By Phyl Newbeck, Contributor

When Meg Berlin and her then-husband visited a friend who lived in Charlotte almost 25 years ago, they fell in love with the area and decided to buy some land and build a house. Berlin’s initial plot was 50 acres, but she eventually acquired another 15 from a neighbor who lived just north of her.

Meg Berlin

Meg Berlin. Photo contributed

Sixty-five acres is a lot to manage by herself, but Berlin is working hard to ensure that it’s suitable for local wildlife. Her land abuts the Town Park on one side and town-owned land on two other sides. “It’s like a little island,” she said. Berlin’s first goal was to eradicate invasive species like honeysuckle and buckthorn. “I’m nowhere near where I’d like to be on that,” she confessed. Roughly 10 years ago, she found another target for her efforts when she began working with the U.S. Department of Agriculture’s Natural Resources Conservation Service (NRCS).

“They were looking at the Town Park,” Berlin said, “and they looked at my land since it was contiguous. They were trying to create habitat suitable for the golden-winged warbler.” Berlin isn’t a birder but she appreciates nature, so she decided to take part in the program. “They started on a small parcel eight or nine years ago,” she said. “They paid me so I could hire people to remove trees and honeysuckle bushes.” The initial work was done with massive machines, and Berlin was charged with following up by supporting the new growth of species more suitable for golden-winged warbler habitat like low-growing willows and northern dogwood. “The warblers and others weave their nests and lay their eggs on thin, low-lying branches,” she said.

In addition to golden-winged warblers, there is a blue-winged warbler that enjoys the new habitat, as well as a hybrid between the two birds. Every year, people from Audubon Vermont visit the land to check on the bird population. “They come over at 6 a.m.,” Berlin said. “They play a recording to attract the birds, catch them in a net, take down information such as the bird’s age, band them, and let them go again.” Audubon gives Berlin a list of all the birds they’ve seen on her land. “They consider this to be a success,” she said.

Berlin has continued to maintain other parts of her property, noting that it took a great deal of work to get her additional 15-acre piece to the point where she could even walk through it. “It was six or seven years ago that I caught the bug of taking care of the land more seriously,” she said. “There was a lot of undergrowth and I brush-hogged the paths.” Last year, NRCS asked if Berlin would be willing to increase the size of the test parcel. “That’s a godsend,” she said “because I’ve been paying someone to come in and remove the invasives and the dead trees.” Since then, another 15 acres has been cleared for warbler habitat.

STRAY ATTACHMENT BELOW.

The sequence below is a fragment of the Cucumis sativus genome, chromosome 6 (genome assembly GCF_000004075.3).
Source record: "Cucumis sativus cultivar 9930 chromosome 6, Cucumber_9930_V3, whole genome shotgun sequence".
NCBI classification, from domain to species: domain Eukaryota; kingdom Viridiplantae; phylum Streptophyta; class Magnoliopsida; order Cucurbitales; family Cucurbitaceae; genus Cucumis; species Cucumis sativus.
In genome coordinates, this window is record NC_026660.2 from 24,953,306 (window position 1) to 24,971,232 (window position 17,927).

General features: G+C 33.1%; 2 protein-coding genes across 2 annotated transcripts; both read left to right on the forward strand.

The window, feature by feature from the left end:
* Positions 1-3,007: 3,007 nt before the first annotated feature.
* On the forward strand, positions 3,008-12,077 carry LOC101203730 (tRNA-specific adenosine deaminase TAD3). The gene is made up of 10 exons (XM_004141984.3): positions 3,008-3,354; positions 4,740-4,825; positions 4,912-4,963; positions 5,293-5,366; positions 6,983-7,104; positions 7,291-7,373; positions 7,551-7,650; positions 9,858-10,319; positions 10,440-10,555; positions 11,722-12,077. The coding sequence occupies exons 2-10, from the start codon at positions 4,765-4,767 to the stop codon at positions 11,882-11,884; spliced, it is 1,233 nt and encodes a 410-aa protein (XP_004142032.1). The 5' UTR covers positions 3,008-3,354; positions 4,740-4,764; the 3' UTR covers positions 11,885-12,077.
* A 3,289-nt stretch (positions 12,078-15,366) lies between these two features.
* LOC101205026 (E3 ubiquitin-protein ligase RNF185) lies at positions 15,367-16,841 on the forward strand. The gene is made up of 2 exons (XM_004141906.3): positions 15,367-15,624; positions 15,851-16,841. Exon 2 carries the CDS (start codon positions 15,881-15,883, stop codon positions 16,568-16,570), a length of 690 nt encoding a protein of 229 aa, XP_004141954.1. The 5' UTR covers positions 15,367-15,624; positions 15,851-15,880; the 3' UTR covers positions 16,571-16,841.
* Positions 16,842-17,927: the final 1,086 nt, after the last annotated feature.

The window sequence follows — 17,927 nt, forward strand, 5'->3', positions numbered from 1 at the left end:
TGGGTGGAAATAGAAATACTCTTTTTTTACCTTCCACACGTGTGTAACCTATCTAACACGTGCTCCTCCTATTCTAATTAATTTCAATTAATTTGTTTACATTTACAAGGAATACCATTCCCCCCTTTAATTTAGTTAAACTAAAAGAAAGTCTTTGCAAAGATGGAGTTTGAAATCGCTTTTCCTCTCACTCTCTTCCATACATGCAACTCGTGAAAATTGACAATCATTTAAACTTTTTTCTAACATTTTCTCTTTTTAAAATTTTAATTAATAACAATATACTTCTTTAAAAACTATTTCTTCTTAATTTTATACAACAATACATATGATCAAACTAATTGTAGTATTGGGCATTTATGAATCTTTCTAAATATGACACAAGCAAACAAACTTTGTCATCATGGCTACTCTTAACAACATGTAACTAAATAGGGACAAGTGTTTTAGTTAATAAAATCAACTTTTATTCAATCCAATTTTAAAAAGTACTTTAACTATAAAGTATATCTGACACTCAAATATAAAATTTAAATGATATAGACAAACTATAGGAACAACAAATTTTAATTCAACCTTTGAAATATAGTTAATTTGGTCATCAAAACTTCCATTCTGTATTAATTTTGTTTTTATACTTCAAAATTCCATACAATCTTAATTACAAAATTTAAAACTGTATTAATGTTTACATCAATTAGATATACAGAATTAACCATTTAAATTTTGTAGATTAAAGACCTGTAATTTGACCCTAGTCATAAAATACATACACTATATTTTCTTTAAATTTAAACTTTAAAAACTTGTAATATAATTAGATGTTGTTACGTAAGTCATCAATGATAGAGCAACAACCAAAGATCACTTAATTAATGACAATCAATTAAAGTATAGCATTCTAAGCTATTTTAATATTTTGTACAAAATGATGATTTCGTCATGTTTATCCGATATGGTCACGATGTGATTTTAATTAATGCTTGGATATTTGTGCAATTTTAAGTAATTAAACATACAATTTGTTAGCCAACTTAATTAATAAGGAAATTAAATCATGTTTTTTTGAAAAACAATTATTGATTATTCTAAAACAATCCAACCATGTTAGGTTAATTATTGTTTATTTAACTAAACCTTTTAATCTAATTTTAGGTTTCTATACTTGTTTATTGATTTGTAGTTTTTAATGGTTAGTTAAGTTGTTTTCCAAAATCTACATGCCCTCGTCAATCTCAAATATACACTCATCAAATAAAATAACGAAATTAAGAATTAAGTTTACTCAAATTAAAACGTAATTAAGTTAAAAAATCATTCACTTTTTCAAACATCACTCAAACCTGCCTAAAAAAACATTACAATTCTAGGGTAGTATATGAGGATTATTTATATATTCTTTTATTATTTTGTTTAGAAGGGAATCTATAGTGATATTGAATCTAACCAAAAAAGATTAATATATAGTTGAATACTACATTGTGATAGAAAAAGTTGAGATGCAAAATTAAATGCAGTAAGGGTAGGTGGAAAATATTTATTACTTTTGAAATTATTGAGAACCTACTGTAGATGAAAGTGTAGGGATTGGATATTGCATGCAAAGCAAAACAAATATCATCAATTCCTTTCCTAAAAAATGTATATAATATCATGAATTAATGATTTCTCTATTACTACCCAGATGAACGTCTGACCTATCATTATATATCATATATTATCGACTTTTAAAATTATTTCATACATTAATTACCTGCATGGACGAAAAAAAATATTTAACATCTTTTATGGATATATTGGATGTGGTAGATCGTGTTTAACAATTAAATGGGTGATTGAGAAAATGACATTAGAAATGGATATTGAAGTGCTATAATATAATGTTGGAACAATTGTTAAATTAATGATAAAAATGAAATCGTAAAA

Berlin spent three years on the Charlotte Conservation Commission. “I love all wildlife,” she said. “Being here for 24 years has been an incredible education for me.” While she was on the Conservation Commission, Berlin was asked to work with the iNaturalist program. “It’s a global network of scientists and citizen-scientists,” she said. “If you go out and see an animal or plant, you take a photograph and indicate where it was, and then a scientist will affirm or identify it for you and make a record of it. It’s a way for a town to assess its natural assets. I did that for a while and took it very seriously.” The program was perfect for Berlin since she is a photographer who has sold her work and taken part in several exhibitions. “I’m really interested in photographing the natural world and landscapes,” she said.

When Berlin first moved to her property in Charlotte, she was enchanted by several old maple trees that framed her view of Lake Champlain and the Adirondacks. “One by one they died,” she said, “and that helped me think more about the landscape.” In the process of clearing her land of honeysuckle and buckthorn, Berlin discovered an ancient pear orchard. She is trying to get the trees pruned with dreams of having someone harvest the fruit for hard cider or brandy. “I went from just seeing everything grown up and taking over,” she said, “to really trying to hew to the natural habitat of what is supposed to grow here.”